Open and accountable decision-making in universities should be enshrined in legislation or funding conditions, the Council for Academic Autonomy has recommended.
The pressure group says such legislation should ensure academic staff have the right to elect representatives to all university decision-making bodies.
CAA's call follows its report Academic Democracy, which found only half of the higher education institutions it surveyed had elected members on committees dealing with resource allocations to academic departments, and with appointments and promotions.
The report was compiled at the Labour Party's request. Most of the 46 institutions had elected academic staff on committees handling academic policy and development. Occasionally academic representatives were appointed rather than elected.
"There is some evidence that elected staff are often kept away from the key areas of finance, staffing and promotion, whereas they are nearly always involved with academic policy and development," the report concludes.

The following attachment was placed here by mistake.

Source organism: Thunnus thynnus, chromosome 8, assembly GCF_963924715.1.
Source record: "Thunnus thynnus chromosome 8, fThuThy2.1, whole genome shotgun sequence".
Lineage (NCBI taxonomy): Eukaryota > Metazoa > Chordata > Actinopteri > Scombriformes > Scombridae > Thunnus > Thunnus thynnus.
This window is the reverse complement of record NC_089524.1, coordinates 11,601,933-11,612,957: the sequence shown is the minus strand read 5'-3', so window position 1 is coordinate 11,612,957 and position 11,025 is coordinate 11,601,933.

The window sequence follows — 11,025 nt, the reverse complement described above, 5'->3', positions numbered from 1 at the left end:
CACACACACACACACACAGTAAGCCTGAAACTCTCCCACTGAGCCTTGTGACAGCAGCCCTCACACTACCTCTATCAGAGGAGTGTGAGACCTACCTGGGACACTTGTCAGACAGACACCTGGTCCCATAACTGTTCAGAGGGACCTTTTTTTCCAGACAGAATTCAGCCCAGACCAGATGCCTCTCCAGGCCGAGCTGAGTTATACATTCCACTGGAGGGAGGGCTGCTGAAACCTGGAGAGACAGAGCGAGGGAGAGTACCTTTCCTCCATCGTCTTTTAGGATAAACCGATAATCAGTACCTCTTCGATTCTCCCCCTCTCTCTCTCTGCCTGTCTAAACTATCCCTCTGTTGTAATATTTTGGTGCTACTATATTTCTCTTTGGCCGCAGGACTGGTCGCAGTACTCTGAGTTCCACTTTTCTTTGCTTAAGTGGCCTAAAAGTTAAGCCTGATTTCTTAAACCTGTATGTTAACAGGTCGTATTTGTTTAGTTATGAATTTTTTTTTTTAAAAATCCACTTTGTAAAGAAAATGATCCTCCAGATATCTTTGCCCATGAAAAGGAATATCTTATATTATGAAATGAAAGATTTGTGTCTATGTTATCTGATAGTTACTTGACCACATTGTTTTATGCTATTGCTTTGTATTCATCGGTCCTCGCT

"It also seems that it is only in the old universities that democratic institution of elected deans, as representatives of their academic colleagues in the decision-making processes of the university, exists. In the rest of the sector, deans are part of the management structure, and hence an important safety valve is missing."
It adds: "CAA believes it is vitally important for the health of the universities that their affairs are open and accountable and that members of staff do not become outsiders, excluded from contributing to decisions whch affect their academic life."
The survey found half the institutions surveyed had no staff assembly, 16 had one by statute and seven by custom. CAA called for staff assemblies to be held at least annually and added: "Staff assemblies are often non-existent or very weak, although they offer ordinary members of staff their only chance to participate directly in any debate about major questions of policy or accountability."
CAA would like to see all academic staff having access to agendas, minutes and papers of important decision-making committees, a call shared by the recent guide on good practice in governance published by the Committee of University Chairmen. The CUC report however made it clear that elected staff or student governors were not to be considered as delegates.